Our public education system is under fire, and it’s been under fire for some time now. The powers that be have introduced reform model after reform model the latest being the Common Core State Standards. Each promised to be the chosen one with none thus far-reaching their purported potential. Instead, they threaten students with failure to advance while teachers and administrators are threatened with job loss for students not achieving their specific standards. They don’t address other well documented problems contributing to low educational achievement such as poverty or health problems.
They are often financed, researched, and developed by corporations, academics, assessment experts, and politicians rather than current classroom teachers, administrators, parents, and the youth they directly impact. The list of concerns could be endless. However, my primary concern regarding standardized education is simpler than some of these more complex debates. Standards leave little room for diversity in learning and intelligence or for children to be children and learn through their natural play, curiosity, and imagination.
In theory, standards appear to be a positive thing, a measurement by which achievement and room for growth can be determined. However, in reality educational standards in this country are quite narrow in their focus, primarily measuring English and Mathematics skills. This immediately excludes English language learners and those with learning disabilities in the verbal–linguistic and logical–mathematical intelligences. It also discounts the rest of Gardner’s multiple intelligences: musical–rhythmic, visual–spatial, bodily–kinesthetic, interpersonal, intrapersonal, naturalistic, and the later proposed existential and moral intelligence.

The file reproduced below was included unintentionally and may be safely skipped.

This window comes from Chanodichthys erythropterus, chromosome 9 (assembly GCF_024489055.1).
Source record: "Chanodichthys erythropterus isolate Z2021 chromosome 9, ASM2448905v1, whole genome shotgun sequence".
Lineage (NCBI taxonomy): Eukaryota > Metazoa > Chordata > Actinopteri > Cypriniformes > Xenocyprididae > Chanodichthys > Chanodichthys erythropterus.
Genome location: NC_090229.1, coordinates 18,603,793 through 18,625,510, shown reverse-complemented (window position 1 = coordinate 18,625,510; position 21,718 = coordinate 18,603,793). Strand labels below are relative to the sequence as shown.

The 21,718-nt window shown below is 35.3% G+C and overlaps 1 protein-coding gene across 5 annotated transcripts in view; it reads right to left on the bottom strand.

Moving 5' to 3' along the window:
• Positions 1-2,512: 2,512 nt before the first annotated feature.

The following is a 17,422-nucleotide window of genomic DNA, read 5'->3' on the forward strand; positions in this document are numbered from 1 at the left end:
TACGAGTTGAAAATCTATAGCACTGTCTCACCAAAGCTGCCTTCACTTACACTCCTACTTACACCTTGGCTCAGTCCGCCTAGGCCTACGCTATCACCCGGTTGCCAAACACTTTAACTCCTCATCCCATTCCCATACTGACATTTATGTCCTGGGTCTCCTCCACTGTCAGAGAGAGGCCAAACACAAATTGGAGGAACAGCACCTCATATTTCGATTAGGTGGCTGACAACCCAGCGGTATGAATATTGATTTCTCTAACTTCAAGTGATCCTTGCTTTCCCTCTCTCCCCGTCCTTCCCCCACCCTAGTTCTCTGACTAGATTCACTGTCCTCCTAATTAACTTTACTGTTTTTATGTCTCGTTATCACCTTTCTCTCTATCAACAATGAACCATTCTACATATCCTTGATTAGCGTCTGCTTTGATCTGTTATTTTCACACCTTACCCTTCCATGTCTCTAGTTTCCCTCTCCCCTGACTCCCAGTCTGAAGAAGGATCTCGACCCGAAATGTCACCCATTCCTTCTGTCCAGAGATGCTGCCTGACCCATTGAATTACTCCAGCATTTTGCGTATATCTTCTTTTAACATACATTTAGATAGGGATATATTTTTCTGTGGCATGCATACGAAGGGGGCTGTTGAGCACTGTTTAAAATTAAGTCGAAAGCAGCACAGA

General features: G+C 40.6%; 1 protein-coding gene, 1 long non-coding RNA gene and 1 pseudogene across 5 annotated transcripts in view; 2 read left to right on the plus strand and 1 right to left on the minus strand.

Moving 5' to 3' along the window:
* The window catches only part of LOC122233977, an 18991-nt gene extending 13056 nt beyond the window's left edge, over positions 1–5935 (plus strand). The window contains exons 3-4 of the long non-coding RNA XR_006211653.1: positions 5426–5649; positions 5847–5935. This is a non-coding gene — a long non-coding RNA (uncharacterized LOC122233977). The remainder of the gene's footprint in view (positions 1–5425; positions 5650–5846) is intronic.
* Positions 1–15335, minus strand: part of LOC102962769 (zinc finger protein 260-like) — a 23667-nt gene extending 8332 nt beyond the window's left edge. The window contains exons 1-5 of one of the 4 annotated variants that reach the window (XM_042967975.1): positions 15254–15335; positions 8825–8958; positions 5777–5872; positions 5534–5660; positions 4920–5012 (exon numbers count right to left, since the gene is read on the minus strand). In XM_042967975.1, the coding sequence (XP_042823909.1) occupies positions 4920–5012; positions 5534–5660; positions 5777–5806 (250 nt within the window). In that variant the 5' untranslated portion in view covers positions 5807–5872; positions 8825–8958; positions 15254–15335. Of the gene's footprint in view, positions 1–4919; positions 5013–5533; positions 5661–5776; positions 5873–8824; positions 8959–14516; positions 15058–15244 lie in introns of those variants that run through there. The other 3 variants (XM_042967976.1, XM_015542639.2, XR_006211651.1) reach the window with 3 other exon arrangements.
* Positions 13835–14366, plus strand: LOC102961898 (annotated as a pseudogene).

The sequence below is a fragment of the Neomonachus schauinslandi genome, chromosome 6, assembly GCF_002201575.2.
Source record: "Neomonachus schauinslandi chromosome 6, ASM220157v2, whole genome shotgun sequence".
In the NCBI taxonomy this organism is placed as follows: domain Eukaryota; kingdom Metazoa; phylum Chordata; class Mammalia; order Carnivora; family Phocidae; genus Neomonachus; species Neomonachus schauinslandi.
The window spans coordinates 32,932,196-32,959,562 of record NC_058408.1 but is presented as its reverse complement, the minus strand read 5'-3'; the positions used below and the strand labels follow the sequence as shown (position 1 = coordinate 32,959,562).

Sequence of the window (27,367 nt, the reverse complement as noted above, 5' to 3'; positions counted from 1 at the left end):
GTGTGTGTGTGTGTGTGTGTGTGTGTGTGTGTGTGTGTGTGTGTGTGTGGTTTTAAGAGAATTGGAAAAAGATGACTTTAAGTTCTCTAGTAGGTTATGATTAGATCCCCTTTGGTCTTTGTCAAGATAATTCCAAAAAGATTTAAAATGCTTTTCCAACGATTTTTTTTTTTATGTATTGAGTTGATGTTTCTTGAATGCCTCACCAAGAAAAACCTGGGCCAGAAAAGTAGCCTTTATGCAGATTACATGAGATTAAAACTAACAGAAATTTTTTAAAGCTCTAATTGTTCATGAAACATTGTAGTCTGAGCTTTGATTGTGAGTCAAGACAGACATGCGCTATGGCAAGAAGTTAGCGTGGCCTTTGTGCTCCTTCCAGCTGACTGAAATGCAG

I’m not advocating for the creation of standards to include all forms of intelligence. There are many issues with the attempt to objectively measure subjective intelligence and then cast judgment. What’s more important, being able to easily solve Calculus problems, run a fast 40 meter dash, or sing pitch perfect opera? It depends on the situation. All forms of intelligence are vital to our society and should be fostered in all youth.
Youth who are not allowed to fully explore their interests and natural gifts often lose interest in school and don’t live up to their potential. Whereas, individuals who are given the opportunity to fully explore their passions and natural abilities develop lifelong curiosity, creativity, enthusiasm, and commitment amongst other factors that contribute to success. Also, this apparent quest to develop obedient drones will create a one-dimensional rather than well-rounded society, which is necessary for growth and advancement.
Standardization of education also frequently disregards the importance of play, which research has shown not only to be crucial to child development but also beneficial throughout the entire lifespan. Due to educational standards children are rarely allowed to play at school anymore. Gym, art, and music classes are usually the first to go with budget cuts. Even recess has been nixed in some schools.
Using standardized curriculum which sometimes require teachers to use scripted lesson plans, often makes creative lesson planning and youth-driven play more of a challenge. It is the single most effective tool to increase intelligence, skill development, and passion for lifelong learning, yet it also appears to be the least valued. This is particularly evident when examining curriculum standards and state exams.
That’s not to say those who have created these standards and exams are in the wrong. I think everyone on either side of the debate can agree that students should be encouraged to achieve to their greatest ability. However, when all evidence is pointing toward failure to accomplish that, there needs to be a closer and more unbiased examination of the current methods. We need to recognize what youth actually need to learn and succeed rather than blindly push an agenda that doesn’t produce. It may not always be easily quantified and it might even contain a little bit of fun but the benefits are obvious and necessary.